Hello, my name is Levi Miller, and here's the media genre that's important to me greatly which I've decided to make an effigy of me for this project: Investigative Reporting.
A majority of the videos I've made in this class have followed the relative formula of aping some media form I like, and it's because I greatly appreciate the types of media I follow and I enjoy sharing them with others.
I'm particularly interested by watching and reading the work done by very small journalists that attempt to "uncover" some particular point, or at least spread awareness of it's existence through their platform. Equality Alec, a police reporter from a small group of lawyers who spread awareness for wrongfully arrested convicts and corrupt police, Anton Ceballo who makes culture pieces based off economic datasets, and many others are all small journalists I appreciate. They to me represent the idea that even one person can publish something important, get noticed, and say something meaningful. Even independent writers who publish shortform, like Sam Kriss, are inspiring.
This brings us to my little attempt to demonstrate the power of checking the facts even if you're just one person. It started when I began getting weird Twitter ads for "He gets us", a religious organization that seemed to have no purpose, no listed sponsor or donator, and freely gave away various goods and merchandise. I thought it would be a good experiment for me to demonstrate my digging around to see what my initial feelings of weirdness brought, and this log has been compiled into the graphic I present here now.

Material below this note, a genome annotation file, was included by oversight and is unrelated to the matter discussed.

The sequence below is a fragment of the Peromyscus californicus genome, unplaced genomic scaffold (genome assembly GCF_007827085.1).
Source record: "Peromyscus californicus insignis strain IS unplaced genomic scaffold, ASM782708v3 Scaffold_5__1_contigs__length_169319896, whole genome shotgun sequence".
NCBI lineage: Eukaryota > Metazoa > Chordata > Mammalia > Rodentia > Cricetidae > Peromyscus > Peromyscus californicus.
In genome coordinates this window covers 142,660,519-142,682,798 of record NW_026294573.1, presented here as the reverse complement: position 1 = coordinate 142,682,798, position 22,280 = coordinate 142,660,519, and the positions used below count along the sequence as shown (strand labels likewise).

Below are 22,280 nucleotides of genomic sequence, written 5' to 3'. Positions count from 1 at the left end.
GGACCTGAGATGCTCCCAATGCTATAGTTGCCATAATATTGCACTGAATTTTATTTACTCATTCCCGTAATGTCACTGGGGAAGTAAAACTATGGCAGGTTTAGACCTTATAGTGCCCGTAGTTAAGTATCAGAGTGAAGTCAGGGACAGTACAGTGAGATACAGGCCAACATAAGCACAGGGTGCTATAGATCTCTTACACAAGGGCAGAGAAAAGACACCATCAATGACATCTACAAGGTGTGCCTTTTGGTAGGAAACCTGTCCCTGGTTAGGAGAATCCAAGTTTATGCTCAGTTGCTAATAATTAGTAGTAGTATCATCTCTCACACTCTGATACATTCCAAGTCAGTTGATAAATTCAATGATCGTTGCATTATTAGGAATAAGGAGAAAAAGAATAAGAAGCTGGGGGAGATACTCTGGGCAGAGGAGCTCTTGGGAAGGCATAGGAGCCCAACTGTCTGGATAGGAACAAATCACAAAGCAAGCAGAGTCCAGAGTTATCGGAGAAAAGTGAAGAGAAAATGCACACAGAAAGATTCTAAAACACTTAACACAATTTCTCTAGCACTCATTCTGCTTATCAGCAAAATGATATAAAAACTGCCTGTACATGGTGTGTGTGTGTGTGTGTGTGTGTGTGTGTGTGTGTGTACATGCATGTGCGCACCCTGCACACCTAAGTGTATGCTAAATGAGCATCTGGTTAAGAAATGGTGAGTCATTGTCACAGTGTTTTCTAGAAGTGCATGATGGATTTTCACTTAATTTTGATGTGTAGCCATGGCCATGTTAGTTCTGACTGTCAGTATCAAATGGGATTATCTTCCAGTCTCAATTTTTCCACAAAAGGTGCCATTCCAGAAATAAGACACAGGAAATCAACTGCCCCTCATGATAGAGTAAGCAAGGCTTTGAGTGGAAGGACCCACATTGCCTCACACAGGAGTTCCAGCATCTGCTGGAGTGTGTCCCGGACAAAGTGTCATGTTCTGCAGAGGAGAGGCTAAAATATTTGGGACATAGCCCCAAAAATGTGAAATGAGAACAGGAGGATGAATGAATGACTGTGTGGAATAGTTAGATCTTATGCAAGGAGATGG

Like most everything I do, the research was by far the most intensive part of the process, and quite enjoyable to spiral into various companies and holdings and partners until I could put names to the organization. It was a stroke of luck that He Gets Us happened to publish a Super Bowl ad at just around the same time I started working on this, which made it a lot more easier to relate.
I think this is the most professional piece I've done so far. Literally speaking, these types of graphics are the ones I see on posters in the hallway most often, or in magazines or newspapers, and I wanted to recreate that to my best extent instead of going for that much particularly "artsy", instead dedicating myself to conveying good information in an easily digestable format. I can pretty easily imagine this if it was hung somewhere in the Ladue halls, or posted on the social media account of a number of organizations, and I am pretty proud of that. Linking the whole topic back to being careful about predatory internet dangers for teens was natural, since it's pretty much how I found out about it.